Nissan chief executive Carlos Ghosn Wednesday said he received 982 million yen compensation in the year ended March, making him the highest paid foreign executive in Japan.
The amount, which includes salary and stock options, is equivalent to around $12 million at current exchange rates and was disclosed at Nissan's annual general meeting of shareholders.
The government last year made it a requirement for listed companies to report the names and salaries of executives who earn more than 100 million yen.
Ghosn's package, an increase of 10 percent year on year, tops the roughly 863 million yen Sony CEO Howard Stringer earned in the same year. Sony publicized that information on Tuesday at its shareholders' meeting.
The pay of Stringer and Ghosn, two high-profile foreigners at the helm of major companies in a country where executive compensation has traditionally been much lower than the United States and Europe, have attracted keen interest.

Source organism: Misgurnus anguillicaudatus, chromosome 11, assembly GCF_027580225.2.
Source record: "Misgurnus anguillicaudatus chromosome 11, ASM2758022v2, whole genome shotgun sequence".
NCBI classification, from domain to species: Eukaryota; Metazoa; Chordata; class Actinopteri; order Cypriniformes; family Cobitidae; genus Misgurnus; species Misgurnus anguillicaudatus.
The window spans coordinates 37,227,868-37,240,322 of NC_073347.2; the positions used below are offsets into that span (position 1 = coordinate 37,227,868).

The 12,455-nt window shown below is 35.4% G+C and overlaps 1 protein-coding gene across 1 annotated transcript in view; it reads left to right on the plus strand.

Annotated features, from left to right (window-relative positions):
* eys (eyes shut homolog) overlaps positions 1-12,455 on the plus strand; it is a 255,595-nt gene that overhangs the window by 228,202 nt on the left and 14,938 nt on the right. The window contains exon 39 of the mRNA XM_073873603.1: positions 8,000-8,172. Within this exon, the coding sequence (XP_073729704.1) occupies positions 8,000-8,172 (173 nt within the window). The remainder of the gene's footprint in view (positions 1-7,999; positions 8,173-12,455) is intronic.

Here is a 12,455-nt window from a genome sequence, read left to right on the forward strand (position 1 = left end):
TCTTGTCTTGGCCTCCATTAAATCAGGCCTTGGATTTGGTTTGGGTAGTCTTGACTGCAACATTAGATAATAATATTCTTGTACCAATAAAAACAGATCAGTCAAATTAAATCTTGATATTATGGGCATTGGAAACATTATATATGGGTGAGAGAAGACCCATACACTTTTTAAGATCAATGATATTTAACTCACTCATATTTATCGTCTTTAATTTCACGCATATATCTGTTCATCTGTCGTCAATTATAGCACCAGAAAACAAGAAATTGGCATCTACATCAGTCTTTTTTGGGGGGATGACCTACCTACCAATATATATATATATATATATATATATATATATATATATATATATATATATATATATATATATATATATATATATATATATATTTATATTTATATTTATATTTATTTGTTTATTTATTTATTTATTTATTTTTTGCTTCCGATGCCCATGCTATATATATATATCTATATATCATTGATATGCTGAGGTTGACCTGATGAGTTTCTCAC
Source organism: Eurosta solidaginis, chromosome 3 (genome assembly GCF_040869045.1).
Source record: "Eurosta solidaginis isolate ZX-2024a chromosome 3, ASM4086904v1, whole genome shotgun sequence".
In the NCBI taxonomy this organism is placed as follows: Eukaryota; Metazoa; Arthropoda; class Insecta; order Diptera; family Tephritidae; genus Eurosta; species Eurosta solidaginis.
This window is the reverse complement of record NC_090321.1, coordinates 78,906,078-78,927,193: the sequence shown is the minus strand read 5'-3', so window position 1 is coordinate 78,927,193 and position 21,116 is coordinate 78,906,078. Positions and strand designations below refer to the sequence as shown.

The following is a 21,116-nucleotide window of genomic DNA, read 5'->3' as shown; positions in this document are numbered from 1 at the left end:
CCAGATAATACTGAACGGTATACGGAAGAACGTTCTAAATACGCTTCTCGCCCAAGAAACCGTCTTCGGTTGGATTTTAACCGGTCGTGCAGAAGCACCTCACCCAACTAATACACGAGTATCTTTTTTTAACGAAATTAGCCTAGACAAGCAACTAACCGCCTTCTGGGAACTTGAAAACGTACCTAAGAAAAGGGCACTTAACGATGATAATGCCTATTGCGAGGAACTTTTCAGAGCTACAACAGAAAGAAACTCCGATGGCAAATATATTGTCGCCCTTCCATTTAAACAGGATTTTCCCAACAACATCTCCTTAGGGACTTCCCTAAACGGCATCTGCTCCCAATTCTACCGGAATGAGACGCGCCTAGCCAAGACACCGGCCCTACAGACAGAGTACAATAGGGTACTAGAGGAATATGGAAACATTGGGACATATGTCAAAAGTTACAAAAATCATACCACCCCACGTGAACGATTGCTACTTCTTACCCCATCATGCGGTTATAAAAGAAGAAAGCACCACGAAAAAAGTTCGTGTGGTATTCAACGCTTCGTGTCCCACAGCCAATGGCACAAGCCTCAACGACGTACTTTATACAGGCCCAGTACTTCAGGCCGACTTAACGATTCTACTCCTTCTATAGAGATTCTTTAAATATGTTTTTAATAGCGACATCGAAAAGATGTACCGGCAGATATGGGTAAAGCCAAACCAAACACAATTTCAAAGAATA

By contrast, Akio Toyoda, the president of Toyota Motor, the world's biggest car maker, earned 136 million yen in compensation and stock options in the year ended March, the company said last week.
A French, Brazilian-born businessman of Lebanese origin, Ghosn is CEO of both Nissan and its largest shareholder, Renault. Wednesday's figure only covers the amount paid by Nissan.
Nicknamed "Le Cost Killer," Ghosn arrived at Nissan in 1999, dispatched by Renault after the French firm took a controlling interest in the Japanese car maker that was then on the brink of bankruptcy.
Japan's second-biggest car maker by volume after Toyota Motor boosted net profit more than seven-fold to 319.22 billion yen in the last fiscal year from 42.39 billion in the previous year on record global sales.
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